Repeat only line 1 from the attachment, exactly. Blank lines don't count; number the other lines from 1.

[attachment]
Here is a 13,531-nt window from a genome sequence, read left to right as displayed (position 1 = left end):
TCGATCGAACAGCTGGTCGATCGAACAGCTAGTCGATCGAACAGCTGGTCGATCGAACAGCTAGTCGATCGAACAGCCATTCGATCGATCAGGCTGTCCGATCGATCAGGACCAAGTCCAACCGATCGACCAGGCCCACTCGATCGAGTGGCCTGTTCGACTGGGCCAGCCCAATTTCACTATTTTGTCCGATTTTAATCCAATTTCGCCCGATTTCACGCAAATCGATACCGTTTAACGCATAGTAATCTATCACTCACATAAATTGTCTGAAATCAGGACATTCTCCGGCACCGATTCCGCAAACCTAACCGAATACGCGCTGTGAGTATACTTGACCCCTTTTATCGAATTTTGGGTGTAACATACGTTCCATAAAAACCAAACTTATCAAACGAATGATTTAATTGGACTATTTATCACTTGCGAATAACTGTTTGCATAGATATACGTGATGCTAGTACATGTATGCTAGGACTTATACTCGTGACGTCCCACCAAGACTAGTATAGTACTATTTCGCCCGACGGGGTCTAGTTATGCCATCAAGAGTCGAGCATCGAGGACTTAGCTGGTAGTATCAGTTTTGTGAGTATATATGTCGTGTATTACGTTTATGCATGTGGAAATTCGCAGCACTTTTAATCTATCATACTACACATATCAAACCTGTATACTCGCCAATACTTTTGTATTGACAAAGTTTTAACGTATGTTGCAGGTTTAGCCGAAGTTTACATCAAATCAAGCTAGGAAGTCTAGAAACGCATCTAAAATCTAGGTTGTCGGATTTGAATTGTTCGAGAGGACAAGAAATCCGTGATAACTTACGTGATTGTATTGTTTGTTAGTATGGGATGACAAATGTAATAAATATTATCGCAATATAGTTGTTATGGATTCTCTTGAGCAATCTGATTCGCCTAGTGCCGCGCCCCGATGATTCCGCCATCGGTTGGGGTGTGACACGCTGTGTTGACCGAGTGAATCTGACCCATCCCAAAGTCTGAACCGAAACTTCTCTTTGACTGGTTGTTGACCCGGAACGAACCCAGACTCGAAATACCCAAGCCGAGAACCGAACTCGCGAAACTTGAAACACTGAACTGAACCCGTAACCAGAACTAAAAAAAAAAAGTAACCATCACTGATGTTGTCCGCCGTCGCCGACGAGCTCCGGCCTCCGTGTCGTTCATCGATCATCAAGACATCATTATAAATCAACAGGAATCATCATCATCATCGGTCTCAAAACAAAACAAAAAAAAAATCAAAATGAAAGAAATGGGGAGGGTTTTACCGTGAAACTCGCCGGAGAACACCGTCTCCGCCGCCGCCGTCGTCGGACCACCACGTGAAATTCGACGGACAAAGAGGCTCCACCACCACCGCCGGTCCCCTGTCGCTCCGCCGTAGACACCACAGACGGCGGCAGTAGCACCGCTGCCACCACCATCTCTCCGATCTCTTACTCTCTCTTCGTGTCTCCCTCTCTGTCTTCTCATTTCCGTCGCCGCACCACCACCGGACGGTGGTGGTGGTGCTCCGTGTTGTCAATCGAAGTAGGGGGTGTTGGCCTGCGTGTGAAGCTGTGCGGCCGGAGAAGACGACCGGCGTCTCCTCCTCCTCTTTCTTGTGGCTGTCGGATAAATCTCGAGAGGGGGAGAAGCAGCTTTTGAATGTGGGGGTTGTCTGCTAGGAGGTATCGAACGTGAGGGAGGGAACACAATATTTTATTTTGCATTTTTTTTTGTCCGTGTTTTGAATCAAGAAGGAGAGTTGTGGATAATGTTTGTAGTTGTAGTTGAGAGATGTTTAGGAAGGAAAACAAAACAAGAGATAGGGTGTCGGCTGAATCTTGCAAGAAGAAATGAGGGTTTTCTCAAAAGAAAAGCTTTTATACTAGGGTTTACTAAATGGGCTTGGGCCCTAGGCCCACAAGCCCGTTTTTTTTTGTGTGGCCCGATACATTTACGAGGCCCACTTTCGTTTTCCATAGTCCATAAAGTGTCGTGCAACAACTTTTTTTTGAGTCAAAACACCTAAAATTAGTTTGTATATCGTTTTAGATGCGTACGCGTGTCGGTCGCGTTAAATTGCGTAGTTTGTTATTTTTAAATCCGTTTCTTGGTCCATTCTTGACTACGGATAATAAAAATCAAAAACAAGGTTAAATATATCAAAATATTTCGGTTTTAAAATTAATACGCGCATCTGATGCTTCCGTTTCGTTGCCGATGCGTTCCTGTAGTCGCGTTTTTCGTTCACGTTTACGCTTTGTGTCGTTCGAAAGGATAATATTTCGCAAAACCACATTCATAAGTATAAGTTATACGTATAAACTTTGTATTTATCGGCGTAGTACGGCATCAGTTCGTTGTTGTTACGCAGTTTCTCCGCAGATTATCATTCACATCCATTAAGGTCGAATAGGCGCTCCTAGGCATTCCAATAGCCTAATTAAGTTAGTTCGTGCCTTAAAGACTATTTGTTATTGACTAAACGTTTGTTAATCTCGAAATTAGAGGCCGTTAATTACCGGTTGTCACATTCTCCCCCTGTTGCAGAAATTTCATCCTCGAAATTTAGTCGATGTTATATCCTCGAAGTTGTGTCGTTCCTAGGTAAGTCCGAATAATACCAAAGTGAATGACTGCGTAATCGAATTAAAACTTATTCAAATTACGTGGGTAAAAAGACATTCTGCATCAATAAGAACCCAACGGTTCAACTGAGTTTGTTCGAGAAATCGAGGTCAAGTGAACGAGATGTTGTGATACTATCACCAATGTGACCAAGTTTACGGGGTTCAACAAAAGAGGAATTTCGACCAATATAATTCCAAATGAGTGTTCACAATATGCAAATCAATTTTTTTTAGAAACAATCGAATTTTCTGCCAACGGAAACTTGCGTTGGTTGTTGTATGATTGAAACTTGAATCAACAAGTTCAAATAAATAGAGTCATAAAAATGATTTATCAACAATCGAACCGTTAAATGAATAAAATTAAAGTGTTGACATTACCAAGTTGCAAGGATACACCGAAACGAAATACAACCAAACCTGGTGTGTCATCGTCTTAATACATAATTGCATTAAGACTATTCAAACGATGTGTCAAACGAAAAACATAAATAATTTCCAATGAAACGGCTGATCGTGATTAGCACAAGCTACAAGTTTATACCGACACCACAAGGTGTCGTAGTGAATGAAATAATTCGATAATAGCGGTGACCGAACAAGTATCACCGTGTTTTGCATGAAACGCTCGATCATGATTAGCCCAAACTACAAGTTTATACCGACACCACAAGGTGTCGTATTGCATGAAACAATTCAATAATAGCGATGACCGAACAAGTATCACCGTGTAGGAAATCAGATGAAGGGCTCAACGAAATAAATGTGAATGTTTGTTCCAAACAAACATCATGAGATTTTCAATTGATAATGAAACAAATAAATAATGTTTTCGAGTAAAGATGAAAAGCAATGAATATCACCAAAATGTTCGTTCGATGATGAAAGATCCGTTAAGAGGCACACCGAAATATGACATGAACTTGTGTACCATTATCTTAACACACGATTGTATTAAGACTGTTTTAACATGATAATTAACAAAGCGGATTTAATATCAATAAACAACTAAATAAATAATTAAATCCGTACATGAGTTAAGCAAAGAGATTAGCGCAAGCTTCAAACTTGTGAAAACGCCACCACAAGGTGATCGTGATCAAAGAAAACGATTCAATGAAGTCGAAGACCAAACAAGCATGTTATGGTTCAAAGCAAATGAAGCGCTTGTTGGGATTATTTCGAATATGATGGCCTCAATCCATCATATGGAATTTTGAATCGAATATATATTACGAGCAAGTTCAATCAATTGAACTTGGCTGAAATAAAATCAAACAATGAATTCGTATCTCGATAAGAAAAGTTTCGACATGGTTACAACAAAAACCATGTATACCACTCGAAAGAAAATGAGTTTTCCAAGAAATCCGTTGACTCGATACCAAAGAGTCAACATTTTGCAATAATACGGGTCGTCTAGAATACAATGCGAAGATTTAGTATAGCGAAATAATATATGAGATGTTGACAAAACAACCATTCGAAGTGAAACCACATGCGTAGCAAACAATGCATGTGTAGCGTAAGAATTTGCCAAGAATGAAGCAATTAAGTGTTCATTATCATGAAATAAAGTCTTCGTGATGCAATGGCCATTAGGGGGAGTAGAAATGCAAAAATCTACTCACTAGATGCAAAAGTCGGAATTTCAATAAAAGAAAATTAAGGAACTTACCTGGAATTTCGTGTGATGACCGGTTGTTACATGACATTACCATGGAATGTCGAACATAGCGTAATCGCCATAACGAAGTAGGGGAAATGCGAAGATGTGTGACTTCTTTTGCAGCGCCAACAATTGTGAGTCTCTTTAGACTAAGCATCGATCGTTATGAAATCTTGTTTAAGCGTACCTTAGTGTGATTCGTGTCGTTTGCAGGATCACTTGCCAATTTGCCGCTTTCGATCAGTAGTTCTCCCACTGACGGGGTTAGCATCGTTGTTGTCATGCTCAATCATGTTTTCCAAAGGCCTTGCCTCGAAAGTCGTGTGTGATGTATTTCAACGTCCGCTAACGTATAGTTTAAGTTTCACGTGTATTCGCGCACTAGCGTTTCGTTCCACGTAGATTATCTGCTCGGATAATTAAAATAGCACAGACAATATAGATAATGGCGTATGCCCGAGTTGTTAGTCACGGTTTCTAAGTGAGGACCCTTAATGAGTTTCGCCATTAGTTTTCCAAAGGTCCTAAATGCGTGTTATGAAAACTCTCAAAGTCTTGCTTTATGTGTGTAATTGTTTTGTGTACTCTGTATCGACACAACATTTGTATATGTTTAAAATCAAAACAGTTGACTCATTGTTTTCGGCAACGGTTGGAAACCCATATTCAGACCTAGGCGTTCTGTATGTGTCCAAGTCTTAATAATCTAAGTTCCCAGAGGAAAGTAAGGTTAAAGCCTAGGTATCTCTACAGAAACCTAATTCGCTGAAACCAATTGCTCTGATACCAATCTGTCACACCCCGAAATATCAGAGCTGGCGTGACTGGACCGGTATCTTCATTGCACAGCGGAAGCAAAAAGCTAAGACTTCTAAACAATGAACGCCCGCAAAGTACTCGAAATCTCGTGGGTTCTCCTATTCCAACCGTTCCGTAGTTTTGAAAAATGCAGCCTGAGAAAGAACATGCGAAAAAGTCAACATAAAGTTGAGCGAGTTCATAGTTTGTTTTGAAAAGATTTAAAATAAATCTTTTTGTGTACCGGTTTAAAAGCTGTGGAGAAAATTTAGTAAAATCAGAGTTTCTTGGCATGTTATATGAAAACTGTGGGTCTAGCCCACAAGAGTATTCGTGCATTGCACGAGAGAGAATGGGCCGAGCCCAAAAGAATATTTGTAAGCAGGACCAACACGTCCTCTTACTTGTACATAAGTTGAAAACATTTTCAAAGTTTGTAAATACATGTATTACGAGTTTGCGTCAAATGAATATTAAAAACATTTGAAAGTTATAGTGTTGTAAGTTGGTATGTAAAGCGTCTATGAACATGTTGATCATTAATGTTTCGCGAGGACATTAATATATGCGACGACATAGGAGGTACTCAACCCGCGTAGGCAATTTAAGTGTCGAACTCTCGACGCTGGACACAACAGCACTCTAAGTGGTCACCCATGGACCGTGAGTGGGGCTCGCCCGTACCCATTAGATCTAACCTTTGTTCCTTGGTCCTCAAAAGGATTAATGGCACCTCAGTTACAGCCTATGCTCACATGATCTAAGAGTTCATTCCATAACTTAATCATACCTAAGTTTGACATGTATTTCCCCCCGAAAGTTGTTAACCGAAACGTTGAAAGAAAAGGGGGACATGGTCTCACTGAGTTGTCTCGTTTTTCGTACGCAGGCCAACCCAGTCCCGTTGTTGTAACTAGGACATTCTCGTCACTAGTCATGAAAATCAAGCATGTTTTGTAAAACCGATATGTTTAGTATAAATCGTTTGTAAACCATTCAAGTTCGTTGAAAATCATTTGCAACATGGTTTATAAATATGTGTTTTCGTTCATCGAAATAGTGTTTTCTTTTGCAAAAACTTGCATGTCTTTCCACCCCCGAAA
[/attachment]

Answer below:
Here is a 13,531-nt window from a genome sequence, read left to right as displayed (position 1 = left end):